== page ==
January 18, 2010
It Is My Business
READ: Leviticus 19:11-18
You shall not take vengeance, nor bear any grudge . . . , but you shall love your neighbor as yourself. —Leviticus 19:18
In 1955, when the South was still highly segregated, Emmett Till, a black teenager from Chicago, visited relatives in Mississippi. After Emmett “dared” to talk to a white woman, two white men brutally murdered him. An all-white, male jury found the two “not guilty”—after deliberating for barely an hour. The two men later confessed to the crime in a Life magazine article.
Following the verdict, Emmett’s mother said, “Two months ago I had a nice apartment in Chicago. I had a good job. I had a son. When something happened to Negroes in the South, I said, ‘That’s their business, not mine.’ Now I know how wrong I was. The murder of my son has shown me that what happens to any of us, anywhere in the world, had better be the business of us all.”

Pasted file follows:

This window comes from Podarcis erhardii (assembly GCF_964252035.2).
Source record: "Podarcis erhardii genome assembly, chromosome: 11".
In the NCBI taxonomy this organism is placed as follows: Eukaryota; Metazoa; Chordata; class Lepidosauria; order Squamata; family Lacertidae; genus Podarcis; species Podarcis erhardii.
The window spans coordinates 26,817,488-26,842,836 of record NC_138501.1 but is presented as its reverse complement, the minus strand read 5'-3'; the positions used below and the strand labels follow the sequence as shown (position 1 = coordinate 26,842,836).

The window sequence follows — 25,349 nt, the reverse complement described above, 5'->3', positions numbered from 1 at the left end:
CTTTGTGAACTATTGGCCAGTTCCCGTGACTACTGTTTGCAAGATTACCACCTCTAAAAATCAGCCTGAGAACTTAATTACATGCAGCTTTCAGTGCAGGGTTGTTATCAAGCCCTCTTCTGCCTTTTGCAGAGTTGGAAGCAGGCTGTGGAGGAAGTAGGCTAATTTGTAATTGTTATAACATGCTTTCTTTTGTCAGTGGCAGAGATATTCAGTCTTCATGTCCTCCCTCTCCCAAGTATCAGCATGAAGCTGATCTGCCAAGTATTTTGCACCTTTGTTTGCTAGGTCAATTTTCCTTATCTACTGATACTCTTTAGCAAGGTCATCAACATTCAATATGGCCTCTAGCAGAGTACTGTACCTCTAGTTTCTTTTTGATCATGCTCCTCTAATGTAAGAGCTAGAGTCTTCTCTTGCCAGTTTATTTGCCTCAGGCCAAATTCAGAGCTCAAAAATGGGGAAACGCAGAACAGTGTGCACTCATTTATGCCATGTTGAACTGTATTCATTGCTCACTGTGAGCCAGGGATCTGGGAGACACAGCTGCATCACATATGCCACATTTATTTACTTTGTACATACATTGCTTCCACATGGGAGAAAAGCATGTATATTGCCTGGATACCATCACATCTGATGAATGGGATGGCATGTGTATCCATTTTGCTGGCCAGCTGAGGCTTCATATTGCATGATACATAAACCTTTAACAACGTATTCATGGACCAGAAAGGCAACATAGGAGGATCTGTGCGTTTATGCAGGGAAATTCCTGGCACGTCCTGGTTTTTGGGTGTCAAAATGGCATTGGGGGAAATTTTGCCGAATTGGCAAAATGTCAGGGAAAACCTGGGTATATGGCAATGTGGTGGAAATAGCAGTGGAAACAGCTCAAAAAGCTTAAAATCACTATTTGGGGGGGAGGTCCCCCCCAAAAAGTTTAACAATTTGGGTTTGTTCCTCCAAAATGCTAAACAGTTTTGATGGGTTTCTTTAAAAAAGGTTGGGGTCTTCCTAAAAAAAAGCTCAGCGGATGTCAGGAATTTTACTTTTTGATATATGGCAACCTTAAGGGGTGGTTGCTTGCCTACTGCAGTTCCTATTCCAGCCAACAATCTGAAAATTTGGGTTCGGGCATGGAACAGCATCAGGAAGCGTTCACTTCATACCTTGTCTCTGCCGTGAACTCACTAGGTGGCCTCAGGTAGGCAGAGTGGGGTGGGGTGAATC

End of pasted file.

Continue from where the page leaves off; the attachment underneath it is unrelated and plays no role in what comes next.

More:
Making another’s concerns our own is what Leviticus 19:18 calls us to do: “You shall love your neighbor as yourself.” Jesus quotes this verse and interprets it as not placing any limitations on loving those around us (Matt. 22:39; Luke 10:25-37). Our neighbor doesn’t just mean someone close by; it’s anyone who has a need. We are to care for others as we care for ourselves.
To love our neighbor means to make the persecution, suffering, and injustice of our fellow human beings our own. It is the business of all who follow Christ. — Marvin Williams
For Further Thought
How can we be a good neighbor? Be respectful to all. Lend a hand. Volunteer. Join a neighborhood association. Speak up when others are treated unjustly.
Compassion puts love into action.